bailemos / bailemonos (command?)

Discussion in 'Spanish-English Grammar / Gramática Español-Inglés' started by képi, Jul 2, 2009.

  1. képi Senior Member

    CA, USA
    English, USA
    I have a question. I know the correct positive imperative form of "bailar" is "bailemos", but if I want to say "let's dance", why is there no "nos" at the end? If you're asking just another person to dance with you, shouldn't there be a "nosotros" in there?

    Thank you for your help! :)

    I pray I didn't break any rules with this.
  2. Cebeta Senior Member

    Español (castellano) | Català
    Hello Kepi.

    The implicit "nosotros" you are looking for is the "-emos" of "bailemos".
    You cannot say bailemonos because the verb is not bailarse. And there isn't a reflexive meaning either.

    Hope it helps.:)
    And please, correct my English.
  3. Pernando Findeo Senior Member

    But "Bailemos" is imperative and, if you are asking someone for dance, you could say: ¿Bailamos? or "Vamos a bailar", and, as Cebeta said, with the subject "nosotros" implicit.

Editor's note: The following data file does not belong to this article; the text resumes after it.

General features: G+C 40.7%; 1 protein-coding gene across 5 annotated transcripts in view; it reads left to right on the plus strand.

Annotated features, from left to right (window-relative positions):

Un saludo.
  4. VivaReggaeton88

    VivaReggaeton88 Senior Member

    Santa Ana, Costa Rica / New York, NY
    US/EEUU; English/Inglés
    De acuerdo.
  5. virulea86+ Member

    If you want to translate "let's dance" the spanish form is only "bailemos"

    it's also right if you say "bailemos nosotros" if you don't want to hide the pronoun.

    it's not possible to say "bailemonos", because in this case, the verb would be "bailarse" and besides it would be an action that you make for yourself. the translation in english could be like: "be danced" or "get danced", something that doesn't make any sense in my opinion. :D
  6. képi Senior Member

    CA, USA
    English, USA
    Wow. I don't know how I missed that, but thank you all so very much for your help! :)
  7. Golfoto New Member

    Spanish - España

    "bailemos nosotros" is never said in Spain.

    ¿Bailamos? or ¡Vamos a bailar!. To ask someone to dance: ¿Bailamos?. ¡Vamos a bailar! would be better used to encourage someone to dance.

    I guess it depends on the country of your audience.


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